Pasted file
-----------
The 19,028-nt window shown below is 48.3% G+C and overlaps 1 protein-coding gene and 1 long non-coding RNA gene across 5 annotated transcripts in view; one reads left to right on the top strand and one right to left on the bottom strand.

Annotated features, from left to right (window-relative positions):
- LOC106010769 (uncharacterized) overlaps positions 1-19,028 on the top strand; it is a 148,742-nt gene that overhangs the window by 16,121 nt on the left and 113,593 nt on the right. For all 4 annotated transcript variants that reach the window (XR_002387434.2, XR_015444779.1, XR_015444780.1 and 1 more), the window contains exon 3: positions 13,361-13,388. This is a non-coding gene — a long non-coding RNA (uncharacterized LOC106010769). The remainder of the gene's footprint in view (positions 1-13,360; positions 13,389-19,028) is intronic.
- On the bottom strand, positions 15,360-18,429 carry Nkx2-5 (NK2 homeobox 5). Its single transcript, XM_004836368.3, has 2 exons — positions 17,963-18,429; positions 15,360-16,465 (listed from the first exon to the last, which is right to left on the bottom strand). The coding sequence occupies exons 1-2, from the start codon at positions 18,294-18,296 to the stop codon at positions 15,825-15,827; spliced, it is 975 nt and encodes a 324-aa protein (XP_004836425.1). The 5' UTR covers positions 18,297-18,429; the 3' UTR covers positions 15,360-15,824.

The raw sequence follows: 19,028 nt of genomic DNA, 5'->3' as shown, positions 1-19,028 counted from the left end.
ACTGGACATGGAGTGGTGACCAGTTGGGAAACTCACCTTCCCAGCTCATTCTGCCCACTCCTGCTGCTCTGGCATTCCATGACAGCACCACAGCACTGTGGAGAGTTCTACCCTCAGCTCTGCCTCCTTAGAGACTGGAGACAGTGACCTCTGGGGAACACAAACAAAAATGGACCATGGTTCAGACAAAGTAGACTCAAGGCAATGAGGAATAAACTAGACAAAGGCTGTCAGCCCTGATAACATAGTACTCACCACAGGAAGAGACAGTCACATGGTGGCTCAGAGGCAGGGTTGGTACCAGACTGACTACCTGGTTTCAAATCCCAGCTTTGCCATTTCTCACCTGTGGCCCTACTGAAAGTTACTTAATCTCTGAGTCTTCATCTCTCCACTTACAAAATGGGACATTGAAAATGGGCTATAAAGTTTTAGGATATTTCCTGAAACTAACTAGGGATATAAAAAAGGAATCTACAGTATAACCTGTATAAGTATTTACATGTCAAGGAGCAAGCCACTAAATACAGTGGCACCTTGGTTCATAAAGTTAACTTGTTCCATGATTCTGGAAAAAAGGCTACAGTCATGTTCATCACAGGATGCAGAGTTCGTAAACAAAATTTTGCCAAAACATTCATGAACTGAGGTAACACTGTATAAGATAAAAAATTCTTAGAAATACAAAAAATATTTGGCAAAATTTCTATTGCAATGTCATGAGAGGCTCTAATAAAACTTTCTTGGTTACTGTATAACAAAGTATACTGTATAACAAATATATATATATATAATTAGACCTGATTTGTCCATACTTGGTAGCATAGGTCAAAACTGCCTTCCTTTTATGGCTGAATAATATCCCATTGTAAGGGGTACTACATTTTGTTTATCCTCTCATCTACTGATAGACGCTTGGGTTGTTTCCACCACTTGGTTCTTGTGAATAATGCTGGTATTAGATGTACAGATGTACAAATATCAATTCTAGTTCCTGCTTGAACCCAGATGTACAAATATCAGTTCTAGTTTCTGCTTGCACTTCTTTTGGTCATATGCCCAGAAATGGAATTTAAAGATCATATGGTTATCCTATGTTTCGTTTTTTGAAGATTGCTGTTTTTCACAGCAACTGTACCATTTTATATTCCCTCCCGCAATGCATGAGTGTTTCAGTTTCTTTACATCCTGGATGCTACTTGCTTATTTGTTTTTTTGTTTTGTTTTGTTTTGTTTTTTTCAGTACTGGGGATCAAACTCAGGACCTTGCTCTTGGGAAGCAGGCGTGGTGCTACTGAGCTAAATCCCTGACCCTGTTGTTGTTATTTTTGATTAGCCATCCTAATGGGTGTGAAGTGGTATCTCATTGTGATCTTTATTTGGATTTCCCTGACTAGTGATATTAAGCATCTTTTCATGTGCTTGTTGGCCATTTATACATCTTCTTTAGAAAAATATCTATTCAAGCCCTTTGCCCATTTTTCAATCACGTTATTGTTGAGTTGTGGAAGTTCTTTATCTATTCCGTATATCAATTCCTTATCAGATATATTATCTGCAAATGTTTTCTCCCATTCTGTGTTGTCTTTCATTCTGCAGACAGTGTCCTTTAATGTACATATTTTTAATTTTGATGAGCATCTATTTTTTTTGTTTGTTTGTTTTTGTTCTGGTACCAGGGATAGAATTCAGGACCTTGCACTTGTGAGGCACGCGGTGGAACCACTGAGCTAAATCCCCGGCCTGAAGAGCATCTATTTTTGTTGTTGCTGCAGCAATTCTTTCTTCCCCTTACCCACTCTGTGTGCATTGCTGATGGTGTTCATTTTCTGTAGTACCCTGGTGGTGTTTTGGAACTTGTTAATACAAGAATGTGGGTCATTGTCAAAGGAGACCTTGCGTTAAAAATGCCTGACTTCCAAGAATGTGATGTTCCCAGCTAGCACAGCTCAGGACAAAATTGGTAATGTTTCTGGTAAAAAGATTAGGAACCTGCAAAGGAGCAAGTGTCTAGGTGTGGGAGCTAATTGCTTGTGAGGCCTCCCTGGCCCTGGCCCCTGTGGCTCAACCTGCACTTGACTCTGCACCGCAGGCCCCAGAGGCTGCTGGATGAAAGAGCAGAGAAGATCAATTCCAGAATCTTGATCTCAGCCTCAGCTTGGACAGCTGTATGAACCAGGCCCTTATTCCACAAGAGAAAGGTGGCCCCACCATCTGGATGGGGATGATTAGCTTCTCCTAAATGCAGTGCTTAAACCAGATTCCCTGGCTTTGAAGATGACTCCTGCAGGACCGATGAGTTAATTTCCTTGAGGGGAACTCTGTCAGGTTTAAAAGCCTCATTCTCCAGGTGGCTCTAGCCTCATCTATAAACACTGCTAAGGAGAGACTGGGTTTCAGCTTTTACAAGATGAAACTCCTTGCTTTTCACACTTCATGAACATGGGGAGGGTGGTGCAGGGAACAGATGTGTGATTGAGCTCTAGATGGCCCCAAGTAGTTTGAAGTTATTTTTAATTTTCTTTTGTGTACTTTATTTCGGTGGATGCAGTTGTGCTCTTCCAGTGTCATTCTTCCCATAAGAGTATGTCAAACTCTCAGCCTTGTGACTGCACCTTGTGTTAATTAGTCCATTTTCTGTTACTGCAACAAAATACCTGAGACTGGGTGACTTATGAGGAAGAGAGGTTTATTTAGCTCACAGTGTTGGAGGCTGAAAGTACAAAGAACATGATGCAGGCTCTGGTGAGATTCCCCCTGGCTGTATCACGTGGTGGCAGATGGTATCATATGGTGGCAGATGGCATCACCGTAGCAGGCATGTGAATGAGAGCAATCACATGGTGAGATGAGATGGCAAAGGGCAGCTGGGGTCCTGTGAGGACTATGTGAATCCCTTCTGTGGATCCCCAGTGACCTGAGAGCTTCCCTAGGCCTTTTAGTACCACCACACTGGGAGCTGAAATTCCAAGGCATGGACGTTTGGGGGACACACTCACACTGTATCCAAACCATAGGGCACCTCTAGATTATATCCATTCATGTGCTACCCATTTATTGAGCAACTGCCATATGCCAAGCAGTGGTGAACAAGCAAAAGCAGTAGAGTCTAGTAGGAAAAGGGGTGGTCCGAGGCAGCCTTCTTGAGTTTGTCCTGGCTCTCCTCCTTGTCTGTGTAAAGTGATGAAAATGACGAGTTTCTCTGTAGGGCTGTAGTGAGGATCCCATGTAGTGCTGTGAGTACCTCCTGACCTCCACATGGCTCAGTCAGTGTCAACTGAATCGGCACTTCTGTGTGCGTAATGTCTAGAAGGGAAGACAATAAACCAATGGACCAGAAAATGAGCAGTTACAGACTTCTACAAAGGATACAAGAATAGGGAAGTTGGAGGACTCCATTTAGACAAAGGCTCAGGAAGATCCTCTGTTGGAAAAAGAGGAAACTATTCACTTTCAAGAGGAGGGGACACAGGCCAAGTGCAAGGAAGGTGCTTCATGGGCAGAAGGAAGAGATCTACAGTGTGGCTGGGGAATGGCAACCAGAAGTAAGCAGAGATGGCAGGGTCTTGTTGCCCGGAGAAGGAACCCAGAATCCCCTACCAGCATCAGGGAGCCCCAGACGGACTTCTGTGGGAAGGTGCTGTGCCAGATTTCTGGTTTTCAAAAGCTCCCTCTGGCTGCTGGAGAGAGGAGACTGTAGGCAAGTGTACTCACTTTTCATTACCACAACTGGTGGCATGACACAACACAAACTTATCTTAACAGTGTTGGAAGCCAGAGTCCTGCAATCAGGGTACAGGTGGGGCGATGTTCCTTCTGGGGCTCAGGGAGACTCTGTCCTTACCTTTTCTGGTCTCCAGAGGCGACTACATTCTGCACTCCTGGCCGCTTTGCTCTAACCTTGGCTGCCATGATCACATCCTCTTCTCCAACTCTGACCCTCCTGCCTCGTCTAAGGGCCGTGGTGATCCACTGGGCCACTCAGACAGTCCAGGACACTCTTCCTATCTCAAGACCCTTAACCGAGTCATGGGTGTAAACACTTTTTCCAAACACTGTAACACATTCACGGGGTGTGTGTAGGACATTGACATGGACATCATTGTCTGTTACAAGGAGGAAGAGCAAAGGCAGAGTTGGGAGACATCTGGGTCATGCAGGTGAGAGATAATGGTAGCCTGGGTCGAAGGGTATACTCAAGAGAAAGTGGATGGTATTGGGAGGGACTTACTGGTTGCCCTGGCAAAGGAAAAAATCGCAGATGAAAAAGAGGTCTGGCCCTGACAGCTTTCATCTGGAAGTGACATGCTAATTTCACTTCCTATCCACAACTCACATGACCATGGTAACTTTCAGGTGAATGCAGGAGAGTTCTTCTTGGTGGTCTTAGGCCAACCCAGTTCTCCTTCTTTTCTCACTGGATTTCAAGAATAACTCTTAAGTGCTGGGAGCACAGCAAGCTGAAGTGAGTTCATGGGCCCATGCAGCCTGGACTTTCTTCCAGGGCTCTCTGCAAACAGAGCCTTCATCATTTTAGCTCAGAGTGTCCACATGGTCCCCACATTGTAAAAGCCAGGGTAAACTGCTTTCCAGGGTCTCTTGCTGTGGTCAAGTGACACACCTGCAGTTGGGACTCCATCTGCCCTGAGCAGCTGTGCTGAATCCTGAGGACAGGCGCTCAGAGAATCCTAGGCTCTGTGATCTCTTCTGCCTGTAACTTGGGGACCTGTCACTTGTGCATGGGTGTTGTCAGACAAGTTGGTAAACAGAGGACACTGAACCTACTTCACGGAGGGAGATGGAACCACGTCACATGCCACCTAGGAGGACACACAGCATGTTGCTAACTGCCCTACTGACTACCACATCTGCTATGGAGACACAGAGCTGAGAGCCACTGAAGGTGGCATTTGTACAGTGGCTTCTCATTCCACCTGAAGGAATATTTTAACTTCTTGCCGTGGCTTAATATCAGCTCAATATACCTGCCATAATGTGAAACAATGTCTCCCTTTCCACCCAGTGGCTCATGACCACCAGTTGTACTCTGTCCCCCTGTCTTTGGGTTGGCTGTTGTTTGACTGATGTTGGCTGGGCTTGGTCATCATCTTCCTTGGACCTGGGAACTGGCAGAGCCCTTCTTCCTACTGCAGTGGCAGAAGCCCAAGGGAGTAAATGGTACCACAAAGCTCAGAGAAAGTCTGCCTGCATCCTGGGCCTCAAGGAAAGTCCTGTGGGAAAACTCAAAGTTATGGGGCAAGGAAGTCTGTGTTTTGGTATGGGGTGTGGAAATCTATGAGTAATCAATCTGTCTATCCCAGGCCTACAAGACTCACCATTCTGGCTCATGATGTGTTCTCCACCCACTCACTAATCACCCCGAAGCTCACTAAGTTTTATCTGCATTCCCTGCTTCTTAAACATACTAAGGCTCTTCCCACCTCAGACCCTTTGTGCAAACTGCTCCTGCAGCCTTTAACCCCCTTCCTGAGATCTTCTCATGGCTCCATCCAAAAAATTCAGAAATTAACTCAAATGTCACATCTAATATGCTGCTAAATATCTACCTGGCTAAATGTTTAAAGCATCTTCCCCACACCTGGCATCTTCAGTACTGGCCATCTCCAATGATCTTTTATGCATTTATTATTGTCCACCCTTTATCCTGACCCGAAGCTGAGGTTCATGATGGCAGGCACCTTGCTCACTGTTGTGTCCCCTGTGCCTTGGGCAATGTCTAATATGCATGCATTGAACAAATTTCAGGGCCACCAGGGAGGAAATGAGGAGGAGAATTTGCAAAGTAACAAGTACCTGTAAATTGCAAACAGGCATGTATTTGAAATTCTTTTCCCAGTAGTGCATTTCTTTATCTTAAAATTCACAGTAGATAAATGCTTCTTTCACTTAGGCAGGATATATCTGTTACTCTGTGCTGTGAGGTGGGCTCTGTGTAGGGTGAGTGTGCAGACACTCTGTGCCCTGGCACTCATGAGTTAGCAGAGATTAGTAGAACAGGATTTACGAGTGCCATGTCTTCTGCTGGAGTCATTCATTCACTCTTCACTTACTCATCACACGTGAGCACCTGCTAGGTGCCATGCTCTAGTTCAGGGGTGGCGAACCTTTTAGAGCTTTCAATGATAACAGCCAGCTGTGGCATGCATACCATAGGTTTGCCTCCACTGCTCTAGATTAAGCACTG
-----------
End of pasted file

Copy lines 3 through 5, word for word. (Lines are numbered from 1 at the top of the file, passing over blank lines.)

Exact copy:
- LOC106010769 (uncharacterized) overlaps positions 1-19,028 on the top strand; it is a 148,742-nt gene that overhangs the window by 16,121 nt on the left and 113,593 nt on the right. For all 4 annotated transcript variants that reach the window (XR_002387434.2, XR_015444779.1, XR_015444780.1 and 1 more), the window contains exon 3: positions 13,361-13,388. This is a non-coding gene — a long non-coding RNA (uncharacterized LOC106010769). The remainder of the gene's footprint in view (positions 1-13,360; positions 13,389-19,028) is intronic.
- On the bottom strand, positions 15,360-18,429 carry Nkx2-5 (NK2 homeobox 5). Its single transcript, XM_004836368.3, has 2 exons — positions 17,963-18,429; positions 15,360-16,465 (listed from the first exon to the last, which is right to left on the bottom strand). The coding sequence occupies exons 1-2, from the start codon at positions 18,294-18,296 to the stop codon at positions 15,825-15,827; spliced, it is 975 nt and encodes a 324-aa protein (XP_004836425.1). The 5' UTR covers positions 18,297-18,429; the 3' UTR covers positions 15,360-15,824.

The raw sequence follows: 19,028 nt of genomic DNA, 5'->3' as shown, positions 1-19,028 counted from the left end.